Creating the new Europe 1600–1800 Galleries

The V&A’s collection of 17th- and 18th-century European art and design is unrivalled in its range and quality. The Europe 1600–1800 Project will see the renovation, redisplay and reinterpretation of the seven prime galleries dedicated to this period. In these posts, the Project Team take you behind the scenes, providing an insight into the challenges, developments and discoveries involved in a major gallery project.

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Born on This Day: Queen Christina of Sweden

This post will be taking a look at Christina, Queen of Sweden from 1633 to 1654, who was born today in 1626 (O.S. 8th December). The daughter of Gustav II Adolph (Gustav Adolphus of Sweden) and Maria Eleonora of Brandenburg; following her father’s death at the Battle of Lützen in 1632, Christina took the Swedish throne […]

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Are you sitting comfortably? – or, plumping up a 17th century Dutch cushion

With the weather getting that bit nippier out there, it’s rather nice to turn our thoughts to home comforts. However in this case it is the home comforts of a 17th century Dutch household. This tapestry cushion cover will feature in our Dutch Domesticity display. In 1648, after a long military struggle, the Dutch Republic […]

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Curating Crucifixes

On the festivities front it may be the wrong time of year for it, but we have recently been discussing how to display The Crucifixion. This wonderfully detailed ivory group will feature in one of our displays looking at Catholicism and, whilst others are deciding how to display their nativity scenes, we have been deciding how […]

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Born on This Day: Bernini – leading light of the Baroque

A prolific sculptor, architect, painter and draughtsman; Gianlorenzo Bernini was celebrated for his astonishing ability to produce ‘living’ marble sculpture. He is regarded today as the most important early exponent of the Italian Baroque style. Bernini was patronised by a succession of popes and other important patrons as a sculptor, an architect and a designer […]

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Born on This Day: Sophia Eleonore of Saxony (‘lover of books’)

Sophia Eleonore of Saxony (23 November 1609 – 2 June 1671) was a Duchess (Herzogin) of Saxony by birth. The daughter of John George I, Elector of Saxony and Magdalene Sibylle of Prussia, she was one of ten children. This charming wax portrait of her will be on display in the new Europe Galleries next year. Nothing is […]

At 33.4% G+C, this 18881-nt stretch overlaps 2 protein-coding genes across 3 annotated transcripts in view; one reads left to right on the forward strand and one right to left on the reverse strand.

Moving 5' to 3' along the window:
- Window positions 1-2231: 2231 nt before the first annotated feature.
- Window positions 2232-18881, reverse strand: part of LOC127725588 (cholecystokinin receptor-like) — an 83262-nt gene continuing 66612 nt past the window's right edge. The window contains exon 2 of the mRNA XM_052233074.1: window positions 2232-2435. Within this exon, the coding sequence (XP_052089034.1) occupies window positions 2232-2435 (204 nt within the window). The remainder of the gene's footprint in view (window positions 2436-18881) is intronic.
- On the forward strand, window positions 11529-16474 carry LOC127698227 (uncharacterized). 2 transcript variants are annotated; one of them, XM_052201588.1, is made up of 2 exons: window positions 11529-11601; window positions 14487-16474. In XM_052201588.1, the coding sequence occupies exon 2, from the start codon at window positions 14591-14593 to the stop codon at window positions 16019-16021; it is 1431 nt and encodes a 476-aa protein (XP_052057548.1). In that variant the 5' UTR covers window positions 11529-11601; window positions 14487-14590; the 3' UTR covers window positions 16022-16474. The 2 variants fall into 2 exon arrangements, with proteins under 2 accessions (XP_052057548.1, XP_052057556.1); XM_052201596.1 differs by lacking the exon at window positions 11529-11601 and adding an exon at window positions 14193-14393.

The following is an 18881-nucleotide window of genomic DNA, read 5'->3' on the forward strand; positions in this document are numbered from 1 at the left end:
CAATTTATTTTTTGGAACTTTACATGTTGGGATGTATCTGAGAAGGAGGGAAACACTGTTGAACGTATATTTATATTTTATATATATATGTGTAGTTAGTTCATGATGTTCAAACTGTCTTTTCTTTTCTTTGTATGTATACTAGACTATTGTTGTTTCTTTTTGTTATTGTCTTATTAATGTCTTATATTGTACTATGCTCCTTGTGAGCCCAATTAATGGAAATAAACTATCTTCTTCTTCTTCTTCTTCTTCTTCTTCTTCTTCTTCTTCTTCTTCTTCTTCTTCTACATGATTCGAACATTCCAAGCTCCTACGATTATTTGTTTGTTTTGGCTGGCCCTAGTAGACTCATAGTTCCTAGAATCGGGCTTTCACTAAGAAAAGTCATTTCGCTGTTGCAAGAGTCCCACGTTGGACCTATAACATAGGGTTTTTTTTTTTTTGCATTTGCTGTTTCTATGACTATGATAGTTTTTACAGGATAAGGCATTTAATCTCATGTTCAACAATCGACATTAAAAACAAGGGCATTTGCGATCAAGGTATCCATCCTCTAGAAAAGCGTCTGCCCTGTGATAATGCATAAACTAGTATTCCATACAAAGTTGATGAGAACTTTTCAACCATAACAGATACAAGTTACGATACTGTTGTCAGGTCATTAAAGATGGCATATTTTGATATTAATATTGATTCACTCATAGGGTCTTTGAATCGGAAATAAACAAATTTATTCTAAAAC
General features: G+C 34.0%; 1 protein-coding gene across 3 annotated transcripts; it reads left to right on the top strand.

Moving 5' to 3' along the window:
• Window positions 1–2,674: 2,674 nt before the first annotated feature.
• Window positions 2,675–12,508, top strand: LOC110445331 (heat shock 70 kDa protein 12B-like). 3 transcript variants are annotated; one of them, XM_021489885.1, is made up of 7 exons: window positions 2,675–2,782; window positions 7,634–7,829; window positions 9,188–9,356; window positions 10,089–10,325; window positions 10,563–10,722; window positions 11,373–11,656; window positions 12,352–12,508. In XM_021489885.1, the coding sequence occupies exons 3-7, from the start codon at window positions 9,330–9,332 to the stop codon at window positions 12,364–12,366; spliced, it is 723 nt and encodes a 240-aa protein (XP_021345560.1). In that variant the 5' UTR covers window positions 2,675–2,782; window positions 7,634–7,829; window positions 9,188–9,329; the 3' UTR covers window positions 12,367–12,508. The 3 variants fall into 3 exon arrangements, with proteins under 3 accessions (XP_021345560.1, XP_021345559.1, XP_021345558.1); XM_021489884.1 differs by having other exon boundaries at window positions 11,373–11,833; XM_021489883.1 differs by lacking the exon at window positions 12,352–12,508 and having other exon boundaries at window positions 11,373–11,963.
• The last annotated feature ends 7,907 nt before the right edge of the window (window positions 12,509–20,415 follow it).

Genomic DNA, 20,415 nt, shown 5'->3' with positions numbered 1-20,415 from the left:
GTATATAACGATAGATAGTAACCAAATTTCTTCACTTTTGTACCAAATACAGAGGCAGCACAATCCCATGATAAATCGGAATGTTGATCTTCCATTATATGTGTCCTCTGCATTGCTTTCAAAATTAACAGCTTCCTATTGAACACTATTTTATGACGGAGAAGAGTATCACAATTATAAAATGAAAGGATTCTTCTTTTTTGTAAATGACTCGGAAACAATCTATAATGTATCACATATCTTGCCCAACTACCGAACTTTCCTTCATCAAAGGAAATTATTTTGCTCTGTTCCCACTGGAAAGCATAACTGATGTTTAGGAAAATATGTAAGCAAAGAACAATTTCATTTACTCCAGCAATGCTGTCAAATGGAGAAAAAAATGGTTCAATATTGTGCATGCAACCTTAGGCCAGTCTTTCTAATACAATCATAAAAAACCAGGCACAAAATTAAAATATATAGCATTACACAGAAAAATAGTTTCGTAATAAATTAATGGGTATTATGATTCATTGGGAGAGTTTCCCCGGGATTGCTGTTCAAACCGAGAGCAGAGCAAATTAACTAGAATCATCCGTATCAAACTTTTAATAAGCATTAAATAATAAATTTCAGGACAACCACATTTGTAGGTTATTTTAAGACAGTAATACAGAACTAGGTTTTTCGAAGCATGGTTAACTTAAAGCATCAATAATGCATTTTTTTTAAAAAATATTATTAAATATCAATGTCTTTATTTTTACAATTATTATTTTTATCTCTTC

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The King Vulture & White Gold

Listening to BBC iPlayer this week, Neil MacGregor from the British Museum reminded me of a vulture! I should quickly clarify that this is not some museum-rivalry based insult, but rather that I was enjoying listening to him in an episode from the series Germany: Memories of a Nation. In the episode Porcelain: The White Gold […]

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Selecting Furniture & Sculpture Part III

Suitable for Inclusion? – Some Practical Considerations So you’re a curator with your eye on an extraordinary, dazzling furniture or sculpture object (which perhaps handily belonged to someone famous!) that you would like to include in your galleries. Now you need to consider further practical aspects that might determine whether or not it is suitable […]

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Detail from 'Snyders and his wife', by Anthony van Dyck, Kassel

Born on This Day: Master of the Animal Still Life

Frans Snyders (11 November 1579 – 19 August 1657, Antwerp) is considered to be the first specialist in what was a new Flemish form of still life – the animal still life. Regarded as one of the finest animal painters of his day, Snyders had a particular knack for creating large, well-balanced compositions in which he […]

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Selecting Furniture & Sculpture Part II

 Continuing on from the previous post … Sculpture The V&A’s sculpture collection is designated the National Collection of Sculpture. It concentrates on Western European Sculpture from the 4th century to the end of the 19th century and comprises of approximately 22,000 objects intotal. Highlights of the collection include masterpieces from the Italian Renaissance, ivory carvings of all […]

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Welcome to Hell!

Looking at the V&A blog page this morning, I can see that Halloween has caught the imagination of a number of fellow Museum bloggers. However, I can’t pass up such an apt occasion on which to introduce you to two of the most gruesome and macabre objects going into the Europe Galleries. Both, fittingly, will […]

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